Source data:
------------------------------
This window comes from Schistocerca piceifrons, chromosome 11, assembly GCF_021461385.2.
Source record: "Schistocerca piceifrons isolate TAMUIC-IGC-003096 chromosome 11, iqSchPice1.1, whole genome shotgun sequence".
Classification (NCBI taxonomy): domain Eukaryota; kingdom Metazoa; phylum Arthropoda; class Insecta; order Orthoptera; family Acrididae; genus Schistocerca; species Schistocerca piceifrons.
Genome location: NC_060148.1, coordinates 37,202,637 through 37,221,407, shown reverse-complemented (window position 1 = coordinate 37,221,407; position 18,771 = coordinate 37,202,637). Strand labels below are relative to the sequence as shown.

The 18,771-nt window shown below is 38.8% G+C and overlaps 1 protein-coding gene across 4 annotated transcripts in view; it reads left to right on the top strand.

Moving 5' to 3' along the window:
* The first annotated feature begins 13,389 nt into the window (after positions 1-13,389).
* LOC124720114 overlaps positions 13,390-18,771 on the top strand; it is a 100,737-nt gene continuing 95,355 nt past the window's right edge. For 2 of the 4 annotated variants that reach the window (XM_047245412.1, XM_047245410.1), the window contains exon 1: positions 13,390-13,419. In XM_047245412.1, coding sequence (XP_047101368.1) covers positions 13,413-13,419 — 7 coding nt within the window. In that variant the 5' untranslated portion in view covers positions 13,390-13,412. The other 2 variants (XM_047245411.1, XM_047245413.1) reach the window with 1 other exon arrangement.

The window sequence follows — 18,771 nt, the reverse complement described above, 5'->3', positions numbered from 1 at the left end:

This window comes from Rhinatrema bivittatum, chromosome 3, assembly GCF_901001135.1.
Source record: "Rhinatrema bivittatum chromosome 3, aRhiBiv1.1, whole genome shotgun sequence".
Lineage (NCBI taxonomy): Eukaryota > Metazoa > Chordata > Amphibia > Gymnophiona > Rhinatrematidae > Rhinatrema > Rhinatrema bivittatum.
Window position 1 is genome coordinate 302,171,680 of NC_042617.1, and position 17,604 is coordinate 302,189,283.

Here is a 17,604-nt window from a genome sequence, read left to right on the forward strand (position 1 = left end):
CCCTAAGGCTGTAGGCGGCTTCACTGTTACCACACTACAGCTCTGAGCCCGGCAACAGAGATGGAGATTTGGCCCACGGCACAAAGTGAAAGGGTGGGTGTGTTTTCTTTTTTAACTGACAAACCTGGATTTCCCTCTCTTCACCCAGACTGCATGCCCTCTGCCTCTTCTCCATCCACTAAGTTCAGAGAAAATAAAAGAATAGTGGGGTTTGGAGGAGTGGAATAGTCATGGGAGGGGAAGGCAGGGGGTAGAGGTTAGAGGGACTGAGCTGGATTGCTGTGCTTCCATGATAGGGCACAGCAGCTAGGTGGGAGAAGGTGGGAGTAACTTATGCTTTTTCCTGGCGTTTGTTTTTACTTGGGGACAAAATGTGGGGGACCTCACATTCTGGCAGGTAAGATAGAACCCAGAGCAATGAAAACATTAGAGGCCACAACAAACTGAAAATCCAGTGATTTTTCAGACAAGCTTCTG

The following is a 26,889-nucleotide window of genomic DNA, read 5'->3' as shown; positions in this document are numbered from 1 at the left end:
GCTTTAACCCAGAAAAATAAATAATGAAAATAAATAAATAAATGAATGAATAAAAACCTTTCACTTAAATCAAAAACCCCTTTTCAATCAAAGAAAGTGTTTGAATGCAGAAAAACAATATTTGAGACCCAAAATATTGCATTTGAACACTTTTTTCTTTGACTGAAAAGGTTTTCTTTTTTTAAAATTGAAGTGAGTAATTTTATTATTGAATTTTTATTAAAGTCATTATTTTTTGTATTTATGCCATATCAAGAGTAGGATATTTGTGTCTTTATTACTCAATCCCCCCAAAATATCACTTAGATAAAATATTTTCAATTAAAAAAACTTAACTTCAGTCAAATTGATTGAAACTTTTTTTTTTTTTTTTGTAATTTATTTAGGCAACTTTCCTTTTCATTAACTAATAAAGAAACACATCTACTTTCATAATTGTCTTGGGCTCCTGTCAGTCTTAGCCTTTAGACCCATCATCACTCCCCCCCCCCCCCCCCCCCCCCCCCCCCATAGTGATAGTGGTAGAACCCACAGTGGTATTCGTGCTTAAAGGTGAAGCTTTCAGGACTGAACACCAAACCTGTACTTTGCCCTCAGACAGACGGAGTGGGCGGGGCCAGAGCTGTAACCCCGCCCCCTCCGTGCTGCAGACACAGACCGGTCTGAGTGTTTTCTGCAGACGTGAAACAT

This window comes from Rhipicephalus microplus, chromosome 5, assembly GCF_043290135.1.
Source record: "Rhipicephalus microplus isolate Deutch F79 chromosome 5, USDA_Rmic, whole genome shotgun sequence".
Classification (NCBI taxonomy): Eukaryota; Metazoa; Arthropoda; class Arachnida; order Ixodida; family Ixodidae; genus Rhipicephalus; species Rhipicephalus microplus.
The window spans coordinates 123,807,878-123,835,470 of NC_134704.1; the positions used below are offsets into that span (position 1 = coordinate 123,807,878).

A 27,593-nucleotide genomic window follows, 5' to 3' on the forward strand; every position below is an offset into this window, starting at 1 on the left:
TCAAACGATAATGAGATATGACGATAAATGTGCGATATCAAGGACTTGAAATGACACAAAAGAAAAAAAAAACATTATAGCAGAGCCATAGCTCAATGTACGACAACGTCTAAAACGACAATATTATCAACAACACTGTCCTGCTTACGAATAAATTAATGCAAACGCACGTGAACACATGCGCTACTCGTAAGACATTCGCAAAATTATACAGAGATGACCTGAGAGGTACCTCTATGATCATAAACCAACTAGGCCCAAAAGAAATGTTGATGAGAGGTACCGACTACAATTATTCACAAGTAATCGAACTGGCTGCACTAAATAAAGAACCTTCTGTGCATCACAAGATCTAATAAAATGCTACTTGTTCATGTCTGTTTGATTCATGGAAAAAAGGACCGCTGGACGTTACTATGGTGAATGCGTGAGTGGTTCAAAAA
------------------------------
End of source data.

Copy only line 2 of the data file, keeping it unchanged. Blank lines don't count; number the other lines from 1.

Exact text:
Source record: "Schistocerca piceifrons isolate TAMUIC-IGC-003096 chromosome 11, iqSchPice1.1, whole genome shotgun sequence".